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My first everyday carry pistol was a Colt Government .380. By the time I was old enough to carry it, I’d forgotten where it came from. So I took it apart and discovered it was a modified U.S. Government-issued firearm. That made it a collector’s piece, which turned out to be a blessing. Because collector value is really about all the Colt had going for it . . .

The pistol required a strict diet of FMJs. Hitting anywhere on a silhouette at 25 yards was pure luck. So I traded it to a dealer for a brand new Ruger Blackhawk in .357 Magnum. South Texas hog and javelina mommas still tell their babies bedtime stories about that wheel gun, just to keep them in line.

Such was my experience with the original Colt Government .380ACP, Mustang and Pocket Lite lines. They carried well and were quick to deploy. Everything that happened after that was iffy, at best. I was soured on the guns.

Kimber Micro 9 Raptor right (image courtesy of JWT for

Kimber took the original Colt .380 form factor and beefed it up a bit, creating their Micro 9 series. At the top end of the model line: the Kimber Micro 9 Raptor, a companion to their 1911 Raptor model.

Kimber’s Micro 9, like the Colt Mustangs and Pocket Lites that came before it, look a lot like a mini-1911. But they aren’t. There’s no grip safety.There’s  no barrel bushing. And there are other changes visible inside the frame and trigger.

Kimber Micro 9 Raptor scales (image courtesy of JWT for

Kimber’s Raptor guns — both this one and the 1911 versions — are heavily adorned with textures somewhat resembling scales. Or maybe feathers, depending on your particular version of nerd.

Kimber Micro 9 Raptor front sight (image courtesy of JWT for

When I say “heavily adorned”, I mean Kimber committed to the theme. There are scales all along the top of the slide, the back strap, the front strap, the rear of the slide on either side, and both Zebrawood grips are fully covered.

Kimber Micro 9 Raptor front strap (image courtesy of JWT for

Beyond just tying the whole pistol together and providing some aesthetic value, the textures provide a great grip. Everywhere you put your hands on the gun, the gun grabs you right back.

I got to shoot both the Kimber Micro 9 Bel Air and this gun. They’re the same gun, but world’s apart; largely because of the texturing of the gun. (Ok, and this one isn’t Bel Air Blue). On a 9mm pistol this small, you need whatever help you can get keeping the gun still in your hand in fast fire. The scales/feathers do their job well.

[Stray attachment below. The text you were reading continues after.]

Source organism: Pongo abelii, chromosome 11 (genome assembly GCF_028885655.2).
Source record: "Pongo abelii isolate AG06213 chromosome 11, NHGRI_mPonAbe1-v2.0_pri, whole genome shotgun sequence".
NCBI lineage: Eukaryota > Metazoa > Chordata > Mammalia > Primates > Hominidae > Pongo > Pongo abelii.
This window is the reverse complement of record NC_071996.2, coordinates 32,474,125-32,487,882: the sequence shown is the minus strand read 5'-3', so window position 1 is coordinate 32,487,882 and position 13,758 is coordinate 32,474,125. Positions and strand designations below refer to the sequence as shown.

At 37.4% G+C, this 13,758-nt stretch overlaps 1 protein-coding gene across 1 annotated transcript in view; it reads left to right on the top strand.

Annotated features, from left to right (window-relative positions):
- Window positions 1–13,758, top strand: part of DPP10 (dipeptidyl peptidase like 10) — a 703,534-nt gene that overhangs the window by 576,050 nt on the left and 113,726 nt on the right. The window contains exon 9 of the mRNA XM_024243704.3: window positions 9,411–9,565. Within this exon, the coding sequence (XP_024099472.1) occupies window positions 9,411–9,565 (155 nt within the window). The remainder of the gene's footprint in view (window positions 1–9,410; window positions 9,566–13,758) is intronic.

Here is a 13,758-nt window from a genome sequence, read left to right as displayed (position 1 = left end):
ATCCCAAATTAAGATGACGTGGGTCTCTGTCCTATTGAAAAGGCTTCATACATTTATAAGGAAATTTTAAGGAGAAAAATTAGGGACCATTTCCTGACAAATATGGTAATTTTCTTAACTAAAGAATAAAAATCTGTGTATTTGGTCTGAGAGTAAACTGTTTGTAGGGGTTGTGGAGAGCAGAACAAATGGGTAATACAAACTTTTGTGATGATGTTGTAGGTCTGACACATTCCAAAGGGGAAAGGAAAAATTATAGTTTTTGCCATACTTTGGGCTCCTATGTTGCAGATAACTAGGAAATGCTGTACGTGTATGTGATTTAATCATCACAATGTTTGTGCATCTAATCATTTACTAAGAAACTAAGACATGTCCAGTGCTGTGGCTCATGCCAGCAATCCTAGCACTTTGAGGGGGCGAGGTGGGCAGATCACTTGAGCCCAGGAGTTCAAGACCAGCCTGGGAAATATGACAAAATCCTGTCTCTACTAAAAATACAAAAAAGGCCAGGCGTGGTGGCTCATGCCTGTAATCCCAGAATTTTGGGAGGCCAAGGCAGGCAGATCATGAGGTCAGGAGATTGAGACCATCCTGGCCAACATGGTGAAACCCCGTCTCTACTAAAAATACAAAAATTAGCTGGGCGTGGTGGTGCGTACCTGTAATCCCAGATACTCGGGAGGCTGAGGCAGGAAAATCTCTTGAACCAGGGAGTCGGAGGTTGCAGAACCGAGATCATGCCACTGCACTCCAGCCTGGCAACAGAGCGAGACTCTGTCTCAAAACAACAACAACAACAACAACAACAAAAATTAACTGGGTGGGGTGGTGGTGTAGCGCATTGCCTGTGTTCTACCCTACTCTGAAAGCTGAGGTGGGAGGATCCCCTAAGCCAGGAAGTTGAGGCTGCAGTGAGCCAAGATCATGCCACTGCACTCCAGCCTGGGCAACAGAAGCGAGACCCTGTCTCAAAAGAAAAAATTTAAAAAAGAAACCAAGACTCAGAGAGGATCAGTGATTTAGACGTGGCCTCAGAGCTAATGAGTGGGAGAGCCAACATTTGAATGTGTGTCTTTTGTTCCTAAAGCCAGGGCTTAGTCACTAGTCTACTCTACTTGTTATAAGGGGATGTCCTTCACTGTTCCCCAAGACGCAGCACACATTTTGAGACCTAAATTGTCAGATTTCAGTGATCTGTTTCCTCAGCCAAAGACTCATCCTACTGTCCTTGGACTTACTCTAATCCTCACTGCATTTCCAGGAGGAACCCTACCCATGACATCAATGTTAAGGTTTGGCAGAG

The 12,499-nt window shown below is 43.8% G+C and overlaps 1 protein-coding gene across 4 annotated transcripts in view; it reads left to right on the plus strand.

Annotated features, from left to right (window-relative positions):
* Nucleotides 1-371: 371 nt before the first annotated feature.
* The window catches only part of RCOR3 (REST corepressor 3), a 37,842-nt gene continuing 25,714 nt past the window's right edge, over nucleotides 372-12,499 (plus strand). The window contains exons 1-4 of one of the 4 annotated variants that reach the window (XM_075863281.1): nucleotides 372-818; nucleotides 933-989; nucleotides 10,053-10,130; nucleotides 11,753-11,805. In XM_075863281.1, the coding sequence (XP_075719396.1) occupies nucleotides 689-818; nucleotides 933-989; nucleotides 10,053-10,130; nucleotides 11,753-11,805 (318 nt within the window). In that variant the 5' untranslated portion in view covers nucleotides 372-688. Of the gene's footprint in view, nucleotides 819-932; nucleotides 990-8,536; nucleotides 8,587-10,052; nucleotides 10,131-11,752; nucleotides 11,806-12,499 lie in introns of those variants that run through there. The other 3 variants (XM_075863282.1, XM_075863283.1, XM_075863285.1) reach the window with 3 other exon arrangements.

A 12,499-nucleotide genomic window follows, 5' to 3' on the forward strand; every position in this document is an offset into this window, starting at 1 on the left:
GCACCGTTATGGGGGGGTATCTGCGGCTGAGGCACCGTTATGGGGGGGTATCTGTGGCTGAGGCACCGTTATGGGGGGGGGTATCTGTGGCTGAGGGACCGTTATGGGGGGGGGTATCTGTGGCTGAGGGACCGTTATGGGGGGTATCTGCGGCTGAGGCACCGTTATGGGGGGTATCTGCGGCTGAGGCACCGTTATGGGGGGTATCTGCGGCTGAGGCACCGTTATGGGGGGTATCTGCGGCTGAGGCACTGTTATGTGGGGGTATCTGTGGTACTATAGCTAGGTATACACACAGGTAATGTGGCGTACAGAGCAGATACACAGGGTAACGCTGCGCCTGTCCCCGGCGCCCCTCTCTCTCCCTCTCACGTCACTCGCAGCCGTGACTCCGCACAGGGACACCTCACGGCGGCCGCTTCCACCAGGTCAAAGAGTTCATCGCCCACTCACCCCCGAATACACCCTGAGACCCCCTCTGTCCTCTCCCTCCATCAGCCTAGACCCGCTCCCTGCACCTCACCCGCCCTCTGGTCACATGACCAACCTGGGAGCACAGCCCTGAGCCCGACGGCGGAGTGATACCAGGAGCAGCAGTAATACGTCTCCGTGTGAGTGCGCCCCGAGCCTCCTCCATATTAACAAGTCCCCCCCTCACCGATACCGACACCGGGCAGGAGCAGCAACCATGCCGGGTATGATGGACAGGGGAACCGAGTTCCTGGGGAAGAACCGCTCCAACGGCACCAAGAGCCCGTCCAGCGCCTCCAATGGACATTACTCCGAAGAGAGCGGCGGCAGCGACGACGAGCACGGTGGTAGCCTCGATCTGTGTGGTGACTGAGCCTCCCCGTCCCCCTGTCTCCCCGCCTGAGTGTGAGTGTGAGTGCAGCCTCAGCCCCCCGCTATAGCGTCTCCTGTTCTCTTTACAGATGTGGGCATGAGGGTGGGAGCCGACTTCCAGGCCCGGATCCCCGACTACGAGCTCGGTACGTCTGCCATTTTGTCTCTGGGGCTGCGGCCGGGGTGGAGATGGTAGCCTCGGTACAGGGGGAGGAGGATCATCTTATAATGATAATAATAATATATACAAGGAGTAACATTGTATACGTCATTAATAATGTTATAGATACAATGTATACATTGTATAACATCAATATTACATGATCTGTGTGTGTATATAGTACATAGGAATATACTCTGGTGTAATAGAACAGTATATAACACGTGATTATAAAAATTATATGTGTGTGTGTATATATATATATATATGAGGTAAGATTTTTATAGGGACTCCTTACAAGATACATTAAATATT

To recap: scales on a snake: slick. Feathers on a bird: slick. Scales/feathers on the Kimber Micro-9 Raptor: grippy as heyel y’all.

Kimber Micro 9 Raptor top hand (image courtesy of JWT for

The ambidextrous thumb safety should be fairly familiar to 1911 shooters. On the Raptor version, it’s fairly small, but serrated and easy to hit.

I never had any problem flipping the safety off during the draw. It was pretty stiff when I first started shooting it. After 100 ups and downs, it smoothed right out. Putting the safety back on, however, was a bit harder. I had to either dramatically shift my grip to use my firing hand thumb, or, more easily, use my support hand.

Kimber Micro 9 Raptor internals (image courtesy of JWT for

Given the Raptor’s lack of a  grip safety, folks familiar with the 1911 are left in a bit of a conundrum. Hammer down, safety off? Or hammer back, safety on?

If you move the hammer back carefully, you’ll find the hammer has a slight “half cock” position where the hammer is removed from the back of the firing pin. In that position, and with the safety off, the pistol won’t fire until the hammer is then moved fully back and the trigger is pulled.

Lots of people chose to carry similar firearms in the half-cock position, ignoring the safety and just relying on cocking the hammer when they draw.

Kimber Micro 9 Raptor in hand (image courtesy of JWT for

Of course, the other option is to keep the hammer all the way back, put the safety on, and rely on a good holster to keep the gun from going off until you want it to. I opt for the latter.

The trigger on the Micro 9 Raptor is one of the few things on this pistol that I’d rate as just OK. True to its published specs, this trigger measured just a tad over 7lbs in pull weight.

Although it looks much like a 1911’s go pedal, it’s not. There’s a wee bit of play up and down as the trigger pushes back, and I can feel a bit of squish at the break. It’s world’s better than most striker fired pistols, but it’s not up the same quality as the recently reviewed Kimber Camp Guard 10mm 1911.

Kimber Micro 9 Raptor sights (image courtesy of JWT for

Far too many companies skimp on the sights on a small pistol. On this model, Kimber doesn’t.

The Raptor’s drift adjustable three dot night sights are tritium tube filled, with a serrated ramp rear. They pop in any light. The only disappointment: the rear sight has no ledge that would allow the shooter to rack the slide one-handed. I consider that a must-have for a self-defense focused gun.